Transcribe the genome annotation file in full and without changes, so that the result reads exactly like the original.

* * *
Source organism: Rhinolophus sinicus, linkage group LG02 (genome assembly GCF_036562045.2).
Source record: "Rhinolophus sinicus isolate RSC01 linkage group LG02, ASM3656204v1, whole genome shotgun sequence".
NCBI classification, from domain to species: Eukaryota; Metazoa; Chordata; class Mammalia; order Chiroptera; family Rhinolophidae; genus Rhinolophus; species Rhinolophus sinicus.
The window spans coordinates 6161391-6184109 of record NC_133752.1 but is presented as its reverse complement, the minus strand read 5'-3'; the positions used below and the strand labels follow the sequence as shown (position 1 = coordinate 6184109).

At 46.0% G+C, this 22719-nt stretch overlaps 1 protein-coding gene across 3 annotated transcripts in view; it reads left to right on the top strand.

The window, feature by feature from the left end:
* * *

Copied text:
Source organism: Rhinolophus sinicus, linkage group LG02 (genome assembly GCF_036562045.2).
Source record: "Rhinolophus sinicus isolate RSC01 linkage group LG02, ASM3656204v1, whole genome shotgun sequence".
NCBI classification, from domain to species: Eukaryota; Metazoa; Chordata; class Mammalia; order Chiroptera; family Rhinolophidae; genus Rhinolophus; species Rhinolophus sinicus.
The window spans coordinates 6161391-6184109 of record NC_133752.1 but is presented as its reverse complement, the minus strand read 5'-3'; the positions used below and the strand labels follow the sequence as shown (position 1 = coordinate 6184109).

At 46.0% G+C, this 22719-nt stretch overlaps 1 protein-coding gene across 3 annotated transcripts in view; it reads left to right on the top strand.

The window, feature by feature from the left end: